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What Is Chapter 7 Bankruptcy

Chapter 7 of the Bankruptcy Code presides over the process of liquidation under the bankruptcy laws of the United States. (Compared to this, Chapter 11 presides over the process reorganization of a bankruptcy). Chapter 7 is the most common type of bankruptcy in the United States. When an unsuccessful business is deeply in debt and not capable of servicing that debt or payback its creditors, it may file or be forced by its creditors to file for bankruptcy in a federal court under Chapter 7, which refers to liquidation. A Chapter 7 filing means that the business intends to sell all its assets, distribute the earnings to its creditors, and then close down operations. This may or may not mean that all workers will lose their jobs. When a very large company enters Chapter 7 bankruptcy, it may be that complete sectors of the company are sold as a whole to other companies during the liquidation.


Secured creditors, such as debenture holders and bondholders, have a higher-priority claim on the proceeds as compared to other unsecured creditors. These generally refer to vendors who have not yet been paid for products previously delivered to the company. A company or other legal entity that is a debtor under Chapter 7 is not entitled to a discharge of its debts once all assets of the company have been fully dispensed -- the case is closed and the debts of the entity, hypothetically, continue to exist.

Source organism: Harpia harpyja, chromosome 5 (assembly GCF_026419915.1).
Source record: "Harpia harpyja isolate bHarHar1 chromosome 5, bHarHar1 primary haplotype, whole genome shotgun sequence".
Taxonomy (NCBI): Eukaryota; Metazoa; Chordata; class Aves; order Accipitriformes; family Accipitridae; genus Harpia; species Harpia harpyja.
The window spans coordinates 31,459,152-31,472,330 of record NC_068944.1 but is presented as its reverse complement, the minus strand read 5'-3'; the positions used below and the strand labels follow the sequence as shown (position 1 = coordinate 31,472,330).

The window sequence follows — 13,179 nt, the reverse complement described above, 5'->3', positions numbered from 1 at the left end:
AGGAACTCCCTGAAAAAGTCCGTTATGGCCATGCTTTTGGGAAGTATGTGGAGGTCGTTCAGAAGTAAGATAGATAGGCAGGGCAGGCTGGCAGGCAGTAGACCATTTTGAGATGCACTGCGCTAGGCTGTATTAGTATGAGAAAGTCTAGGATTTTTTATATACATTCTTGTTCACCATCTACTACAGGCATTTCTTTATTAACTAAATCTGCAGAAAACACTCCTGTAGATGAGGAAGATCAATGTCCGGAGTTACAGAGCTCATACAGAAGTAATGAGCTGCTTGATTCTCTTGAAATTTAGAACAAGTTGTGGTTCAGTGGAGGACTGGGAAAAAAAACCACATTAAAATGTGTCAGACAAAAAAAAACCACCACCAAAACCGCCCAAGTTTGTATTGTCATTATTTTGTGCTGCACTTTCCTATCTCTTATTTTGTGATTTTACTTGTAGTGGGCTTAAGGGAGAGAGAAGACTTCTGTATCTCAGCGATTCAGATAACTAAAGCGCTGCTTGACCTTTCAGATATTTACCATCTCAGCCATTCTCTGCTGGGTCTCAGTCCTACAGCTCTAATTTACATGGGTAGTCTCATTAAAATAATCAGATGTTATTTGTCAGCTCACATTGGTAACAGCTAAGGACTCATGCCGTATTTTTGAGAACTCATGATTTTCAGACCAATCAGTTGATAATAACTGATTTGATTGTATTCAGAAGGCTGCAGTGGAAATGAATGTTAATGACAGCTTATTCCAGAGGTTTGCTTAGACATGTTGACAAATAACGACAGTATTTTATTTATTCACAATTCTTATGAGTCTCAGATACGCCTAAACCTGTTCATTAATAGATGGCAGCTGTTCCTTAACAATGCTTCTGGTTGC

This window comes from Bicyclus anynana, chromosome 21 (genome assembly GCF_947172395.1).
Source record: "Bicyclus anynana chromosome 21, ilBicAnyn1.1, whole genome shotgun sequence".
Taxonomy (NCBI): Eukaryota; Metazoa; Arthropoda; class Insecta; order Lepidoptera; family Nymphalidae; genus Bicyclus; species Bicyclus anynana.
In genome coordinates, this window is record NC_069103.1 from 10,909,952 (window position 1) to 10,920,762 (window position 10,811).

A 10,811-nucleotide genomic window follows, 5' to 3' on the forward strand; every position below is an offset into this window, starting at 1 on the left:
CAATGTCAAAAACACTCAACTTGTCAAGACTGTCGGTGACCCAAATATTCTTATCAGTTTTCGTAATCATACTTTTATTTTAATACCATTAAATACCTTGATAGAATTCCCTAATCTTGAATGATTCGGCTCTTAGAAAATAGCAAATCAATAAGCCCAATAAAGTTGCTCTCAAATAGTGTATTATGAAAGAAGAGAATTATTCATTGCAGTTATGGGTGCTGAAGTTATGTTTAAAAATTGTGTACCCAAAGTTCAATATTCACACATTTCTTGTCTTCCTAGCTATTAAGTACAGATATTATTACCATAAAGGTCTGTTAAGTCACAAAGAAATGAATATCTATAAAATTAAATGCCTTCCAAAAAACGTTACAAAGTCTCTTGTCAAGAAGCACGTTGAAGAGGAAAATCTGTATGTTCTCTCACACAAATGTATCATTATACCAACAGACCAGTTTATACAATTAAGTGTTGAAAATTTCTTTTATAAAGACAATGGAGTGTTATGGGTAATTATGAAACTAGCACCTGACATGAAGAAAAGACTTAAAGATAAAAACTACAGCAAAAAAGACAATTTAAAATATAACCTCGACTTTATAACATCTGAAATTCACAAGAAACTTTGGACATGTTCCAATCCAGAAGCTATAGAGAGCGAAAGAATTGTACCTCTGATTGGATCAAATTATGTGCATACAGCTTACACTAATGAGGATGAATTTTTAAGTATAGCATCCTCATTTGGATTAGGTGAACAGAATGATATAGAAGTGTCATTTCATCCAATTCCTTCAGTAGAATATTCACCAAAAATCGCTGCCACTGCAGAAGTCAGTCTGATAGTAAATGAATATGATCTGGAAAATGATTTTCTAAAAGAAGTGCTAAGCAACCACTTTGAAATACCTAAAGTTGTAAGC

Individuals need to file for bankruptcy in a federal court under Chapter 7. In a Chapter 7 bankruptcy, the individual is permitted to keep specific exempt property and most liens. The interim trustees sell other assets present. These proceedings are used to repay creditors. Often many types of unsecured debt are paid in part or written off. There are 19 (as of 2005) classes of debt not discharged in a Chapter 7. Common exceptions to discharge are child support, most taxes, student loans and fines imposed by a court for any crimes committed by the debtor.


Claiming Bankruptcy under Chapter 7 has its set of advantages and disadvantages. As such, a business or an individual should take into consideration a number of factors before claiming.


Chapter 7 provides detailed information on Chapter 7, Chapter 13 Bankruptcy, Chapter 13 Trustee, Filing Chapter 13 and more. Chapter 7 is affiliated with Chapter 7 Bankruptcy Forms.


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